When Fredonia residents Brian Woods and Judi Lutz Woods took their grandchildren Brianne, 9, and Jordan, 5, on a 15-day train trip, they never expected to see the major destruction caused by a line of strong tornados in the South.
Brian and Judi had purchased railroad passes that allowed them to travel 15 days anywhere in the United States. They and their grandchildren had enjoyed a trip that took them out west and through about 20 states. They had visited places such as the Grand Canyon; Tuscon, Arizona; and Albuquerque, New Mexico. The children made themselves at home on the train, playing with other children and meeting interesting people.
The travelers were at the end of their trip in New Orleans. They had planned to travel to Chicago and then home. However, the train to Chicago was cancelled because of flooding in Illinois.
Looking for an alternate route led them to a train that was the first one through Tuscaloosa after the tornado there caused at least 32 deaths and hundreds of injuries. The destruction was overwhelming.
Judi took videos and some pictures.
"I couldn't stop crying," said Judi.
Photo by Judi Lutz-Woods
Examples of the destruction in the Tuscaloosa area. Pictures were taken from inside the train by Fredonia resident Judi Lutz Woods.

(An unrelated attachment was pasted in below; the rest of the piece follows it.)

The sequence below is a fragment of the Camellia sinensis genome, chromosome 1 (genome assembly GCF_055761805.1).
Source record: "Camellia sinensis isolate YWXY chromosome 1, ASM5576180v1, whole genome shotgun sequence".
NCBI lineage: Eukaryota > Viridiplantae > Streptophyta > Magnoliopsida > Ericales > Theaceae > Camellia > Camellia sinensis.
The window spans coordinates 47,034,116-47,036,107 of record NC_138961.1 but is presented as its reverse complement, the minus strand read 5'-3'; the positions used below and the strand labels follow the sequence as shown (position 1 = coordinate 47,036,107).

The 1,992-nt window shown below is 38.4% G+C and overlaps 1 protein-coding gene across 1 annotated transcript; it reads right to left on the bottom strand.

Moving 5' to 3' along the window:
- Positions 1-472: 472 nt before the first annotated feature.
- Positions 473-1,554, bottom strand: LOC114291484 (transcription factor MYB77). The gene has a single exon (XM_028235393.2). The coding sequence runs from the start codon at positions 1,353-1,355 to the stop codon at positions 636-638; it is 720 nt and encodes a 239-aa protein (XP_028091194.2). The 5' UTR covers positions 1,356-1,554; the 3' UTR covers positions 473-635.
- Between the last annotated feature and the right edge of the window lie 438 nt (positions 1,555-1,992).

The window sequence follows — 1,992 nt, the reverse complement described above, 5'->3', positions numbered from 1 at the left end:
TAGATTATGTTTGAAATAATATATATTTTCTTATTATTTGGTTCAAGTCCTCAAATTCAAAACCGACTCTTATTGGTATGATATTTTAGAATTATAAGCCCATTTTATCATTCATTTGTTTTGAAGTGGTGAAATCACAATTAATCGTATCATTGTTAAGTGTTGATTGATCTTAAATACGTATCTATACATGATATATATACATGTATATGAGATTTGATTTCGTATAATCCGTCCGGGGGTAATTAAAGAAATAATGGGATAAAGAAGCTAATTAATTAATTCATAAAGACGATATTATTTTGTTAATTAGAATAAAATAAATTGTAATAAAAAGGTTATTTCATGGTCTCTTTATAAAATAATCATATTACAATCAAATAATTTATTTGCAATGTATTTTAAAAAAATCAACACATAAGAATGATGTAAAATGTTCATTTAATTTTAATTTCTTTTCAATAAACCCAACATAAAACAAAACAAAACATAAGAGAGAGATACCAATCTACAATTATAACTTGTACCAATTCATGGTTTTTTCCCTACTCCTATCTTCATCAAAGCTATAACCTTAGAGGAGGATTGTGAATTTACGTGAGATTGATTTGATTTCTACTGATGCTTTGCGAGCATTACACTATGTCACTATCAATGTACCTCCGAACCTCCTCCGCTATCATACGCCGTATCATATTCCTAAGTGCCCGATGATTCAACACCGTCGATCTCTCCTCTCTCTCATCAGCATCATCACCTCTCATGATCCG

"There were younger adults on the train trying to get to Tuscaloosa to help their families. There were also people who got on the train who had lost most of their possessions and were traveling to stay elsewhere."
Brianne told her, "Grandma I've got to do something." Brianne wanted to collect money on the train, but Judi counseled her to wait until they got home since some of the people on the train were themselves victims.
Brianne helped her grandma with a bake sale for Haiti and recently operated a lemonade stand for a day to benefit the victims of the earthquake in Pakistan. Judi lives near the college and Brianne set up her stand there, drawing business from kind-hearted college students as well as others in Fredonia. Another lemonade stand just might be the way to raise money for this disaster.
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